I was pretty excited when I got to taste a cheese in development by Point Reyes a few months ago. When I found out that a new wedge was on its way, I was twice as excited. And then the lovely wedge arrived. Can I admit that we ate a whole lot of this cheese when it first arrived? A whole lot. I won't say half, but it was major carnage. The last cheese was fairly mild and creamy with an ammonia-sharpness near the rind.
Euro USA's salumier Jeff Stout shows us how to quickly peel a hard salami casing with no fuss. Works on even the wrinkliest, most wizened sausages!
We stopped off at his place this morning to start prepping for tonight's Culture Yourself beer & cheese tasting at Market Garden Brewery. While Lassa and Shannon (from the awesome Heinen's) got started dicing cheese, it was Jeff's job to get enough Creminelli salami ready for 200 people. We were floored when he showed us this tip for getting the skin off, and decided we had to share.
When humans want to make an offspring, it’s pretty simple; egg, sperm, nine month incubation. The Accidental Locavore was wondering while tasting the second piece of the new masterpiece from Point Reyes Farmstead, how exactly do you design a cheese? What's the jumping-off point? Does it start with a cow, goat or sheep, or all of the above? Do you just have a flavor profile in your head and work towards making that real? Once you have a starting point, how do you maneuver such fickle ingredients as milk, mold, temperature and time? In cooking, when you have an idea, you assemble ingredients, cook them and see how the results are to your vision… generally not too time consuming. If you screw up, it's time for a quick re-do, or a call for Chinese delivery. With cheesemaking, I imagine there's a lot less instant gratification. So, do you have several versions at various stages of aging?
Following hot on the heels of Elaine's post on cheese and cardiac health, here's a dip that probably ain't good for you. Chocolate Chip Cheesecake Dip comes via Slice & Dice, a foodblog that makes no apologies for richness.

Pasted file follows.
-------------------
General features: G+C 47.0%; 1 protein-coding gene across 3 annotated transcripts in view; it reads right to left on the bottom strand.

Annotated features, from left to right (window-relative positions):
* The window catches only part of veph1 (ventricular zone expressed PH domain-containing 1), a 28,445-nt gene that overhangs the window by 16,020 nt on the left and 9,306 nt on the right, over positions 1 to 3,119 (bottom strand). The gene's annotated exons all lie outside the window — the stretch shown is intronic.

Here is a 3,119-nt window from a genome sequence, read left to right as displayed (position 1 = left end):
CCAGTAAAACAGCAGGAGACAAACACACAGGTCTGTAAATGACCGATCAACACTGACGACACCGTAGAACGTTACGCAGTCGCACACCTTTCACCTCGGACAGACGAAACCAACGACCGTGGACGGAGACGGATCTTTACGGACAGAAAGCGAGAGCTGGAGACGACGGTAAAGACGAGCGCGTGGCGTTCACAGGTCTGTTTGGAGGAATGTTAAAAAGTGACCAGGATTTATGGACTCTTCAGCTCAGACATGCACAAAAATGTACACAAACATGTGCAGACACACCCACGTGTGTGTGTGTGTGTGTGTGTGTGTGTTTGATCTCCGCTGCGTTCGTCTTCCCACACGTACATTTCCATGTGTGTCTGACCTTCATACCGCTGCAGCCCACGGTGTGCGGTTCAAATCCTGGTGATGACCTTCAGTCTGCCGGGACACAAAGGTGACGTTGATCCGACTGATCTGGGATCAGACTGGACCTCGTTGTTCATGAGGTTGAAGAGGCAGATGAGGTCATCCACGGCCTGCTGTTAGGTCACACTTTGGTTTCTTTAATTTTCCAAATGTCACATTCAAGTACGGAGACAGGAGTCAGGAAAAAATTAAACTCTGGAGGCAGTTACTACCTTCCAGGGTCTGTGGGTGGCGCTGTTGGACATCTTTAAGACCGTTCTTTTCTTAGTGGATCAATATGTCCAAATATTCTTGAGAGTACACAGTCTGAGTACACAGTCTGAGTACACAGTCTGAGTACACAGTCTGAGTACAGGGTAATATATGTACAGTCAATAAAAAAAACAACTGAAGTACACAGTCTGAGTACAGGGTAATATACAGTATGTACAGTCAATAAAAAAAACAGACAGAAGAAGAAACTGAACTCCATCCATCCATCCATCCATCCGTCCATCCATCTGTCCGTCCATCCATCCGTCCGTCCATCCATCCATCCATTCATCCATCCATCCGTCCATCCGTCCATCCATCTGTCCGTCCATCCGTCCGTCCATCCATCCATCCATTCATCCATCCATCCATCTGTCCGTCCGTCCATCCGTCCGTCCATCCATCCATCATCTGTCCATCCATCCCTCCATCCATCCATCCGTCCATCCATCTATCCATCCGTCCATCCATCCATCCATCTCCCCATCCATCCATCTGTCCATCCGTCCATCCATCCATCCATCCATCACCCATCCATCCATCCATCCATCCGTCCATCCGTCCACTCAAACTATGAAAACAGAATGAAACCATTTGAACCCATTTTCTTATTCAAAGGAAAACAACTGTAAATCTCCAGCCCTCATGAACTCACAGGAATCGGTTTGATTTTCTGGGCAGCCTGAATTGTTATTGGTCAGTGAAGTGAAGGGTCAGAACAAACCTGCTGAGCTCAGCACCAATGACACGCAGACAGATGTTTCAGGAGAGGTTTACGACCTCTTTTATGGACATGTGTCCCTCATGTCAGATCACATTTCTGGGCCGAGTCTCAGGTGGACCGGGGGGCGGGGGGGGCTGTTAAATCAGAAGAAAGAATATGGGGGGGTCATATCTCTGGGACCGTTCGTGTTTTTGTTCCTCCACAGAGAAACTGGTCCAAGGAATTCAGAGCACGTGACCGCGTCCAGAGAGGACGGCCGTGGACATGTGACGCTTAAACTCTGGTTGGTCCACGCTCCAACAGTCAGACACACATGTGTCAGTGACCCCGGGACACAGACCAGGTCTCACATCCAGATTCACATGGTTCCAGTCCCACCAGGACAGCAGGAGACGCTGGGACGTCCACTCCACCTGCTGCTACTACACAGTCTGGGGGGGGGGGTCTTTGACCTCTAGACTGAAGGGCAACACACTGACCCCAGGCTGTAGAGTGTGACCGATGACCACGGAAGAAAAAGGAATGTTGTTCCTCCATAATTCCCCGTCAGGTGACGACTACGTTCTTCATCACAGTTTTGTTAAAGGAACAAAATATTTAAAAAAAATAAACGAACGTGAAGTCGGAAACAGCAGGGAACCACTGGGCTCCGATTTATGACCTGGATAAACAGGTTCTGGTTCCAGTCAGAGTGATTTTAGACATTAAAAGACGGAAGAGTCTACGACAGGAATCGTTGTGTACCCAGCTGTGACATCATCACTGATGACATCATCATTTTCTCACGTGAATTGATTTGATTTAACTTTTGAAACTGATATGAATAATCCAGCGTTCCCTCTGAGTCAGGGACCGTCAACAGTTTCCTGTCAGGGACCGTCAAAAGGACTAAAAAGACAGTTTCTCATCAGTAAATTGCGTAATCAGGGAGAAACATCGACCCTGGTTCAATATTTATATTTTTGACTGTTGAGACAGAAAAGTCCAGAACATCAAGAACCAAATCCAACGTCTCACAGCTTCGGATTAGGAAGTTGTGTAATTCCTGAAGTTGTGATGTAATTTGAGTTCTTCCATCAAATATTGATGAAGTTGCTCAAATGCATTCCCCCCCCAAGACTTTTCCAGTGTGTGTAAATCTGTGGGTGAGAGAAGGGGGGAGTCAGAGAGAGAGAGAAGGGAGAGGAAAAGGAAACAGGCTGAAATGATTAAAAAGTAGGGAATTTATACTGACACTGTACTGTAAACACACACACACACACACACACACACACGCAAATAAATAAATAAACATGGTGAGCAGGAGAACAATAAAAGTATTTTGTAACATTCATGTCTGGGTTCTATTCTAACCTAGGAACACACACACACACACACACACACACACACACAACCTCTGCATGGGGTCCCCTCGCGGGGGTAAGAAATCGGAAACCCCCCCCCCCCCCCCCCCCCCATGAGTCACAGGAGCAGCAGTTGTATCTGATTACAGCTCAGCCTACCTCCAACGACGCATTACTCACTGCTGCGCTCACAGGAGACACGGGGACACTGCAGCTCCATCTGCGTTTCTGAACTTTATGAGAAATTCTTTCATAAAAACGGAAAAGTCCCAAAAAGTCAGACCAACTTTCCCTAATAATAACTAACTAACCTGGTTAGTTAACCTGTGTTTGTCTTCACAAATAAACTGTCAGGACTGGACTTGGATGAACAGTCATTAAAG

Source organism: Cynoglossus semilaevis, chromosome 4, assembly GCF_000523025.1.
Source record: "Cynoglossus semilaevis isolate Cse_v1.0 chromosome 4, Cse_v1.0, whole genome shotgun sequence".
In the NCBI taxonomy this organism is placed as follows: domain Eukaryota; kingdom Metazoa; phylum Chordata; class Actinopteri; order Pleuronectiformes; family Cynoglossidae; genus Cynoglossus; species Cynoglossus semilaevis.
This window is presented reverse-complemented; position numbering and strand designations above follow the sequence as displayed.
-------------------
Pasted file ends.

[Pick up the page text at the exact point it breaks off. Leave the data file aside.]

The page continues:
The question is, is it good? On the one hand, sugar, butter, cream cheese, chocolate. On the other, too much butter, sugar, cream cheese and chocolate?
It's never going to win a James Beard award, but when I first tasted cookie dough ice-cream, I'd never have guessed that it'd be ubiquitous a decade later. And the inside-out approach has really worked for molecular cuisine. Heck, you don't even need a sous-vide machine.
A good friend of mine was recently told that her cholesterol levels were too high. She was handed the usual dietary order: Cut out dairy foods—like cheese and butter—that have saturated fat. This has been the standard prescription from doctors for more than 20 years, despite the fact that epidemiological studies and new research don’t support this blanket rejection of dairy. Remember the French Paradox? (Even with all the yummy cheese and butter that’s consumed in France, the natives have much less heart disease than Americans.) And there’s this post from a scientist regarding a 15-year study in Australia that found: “people who mostly avoided dairy or consumed low-fat dairy had more than three times the risk of dying of coronary heart disease or stroke than people who ate the most full-fat diary.”
I had a meeting with our architect, Steve, yesterday to discuss details of our raw milk cheese aging racks. At the end of the talk I asked where we were in terms of progress on the creamery. Our construction team, (members of Navarro’s vineyard crew), are very skilled in construction, concrete work, and welding, and have spent much of the last two years building the dairy rather than working in the vineyards. However they got pulled this week to aid with harvest as rains over the weekend made getting grapes off the vine the more immediate priority. The creamery site has been vacant all this week with Alvaro, Carlos, and Andres occupied with harvest and crush at Navarro. From what Steve told me, we would have been due for a lull anyway.
In 2008, culture magazine started when a couple friends met around a kitchen table to talk about their love of cheese. Three years later, we've got cheese fans all over the world coming together to celebrate cheese and the people who make it, sell it, and eat it, and social media has been a big part of that story.
Another recent photo find, this time from the Museum of Food Anomalies:
According to the accompanying text, "Rick sliced into a block of cheese to find the first-ever sighting of a possible descendant of the "Man in the Moon.'"
The formula is simple: homefries topped with cheddar and broiled. Add guacamole, sour cream, salsa and an optional egg or two for a mighty brunch plate for just $6.
My only wish is that they'd use a nicer cheese; their foodservice shreds don't do their salty, crispy homefries justice. I've never attempted a home version, but a bit of quality cheddar would elevate the dish into the stratosphere.
Still, if you're ever at the Delta of Venus, and don't plan to do much with the rest of your day...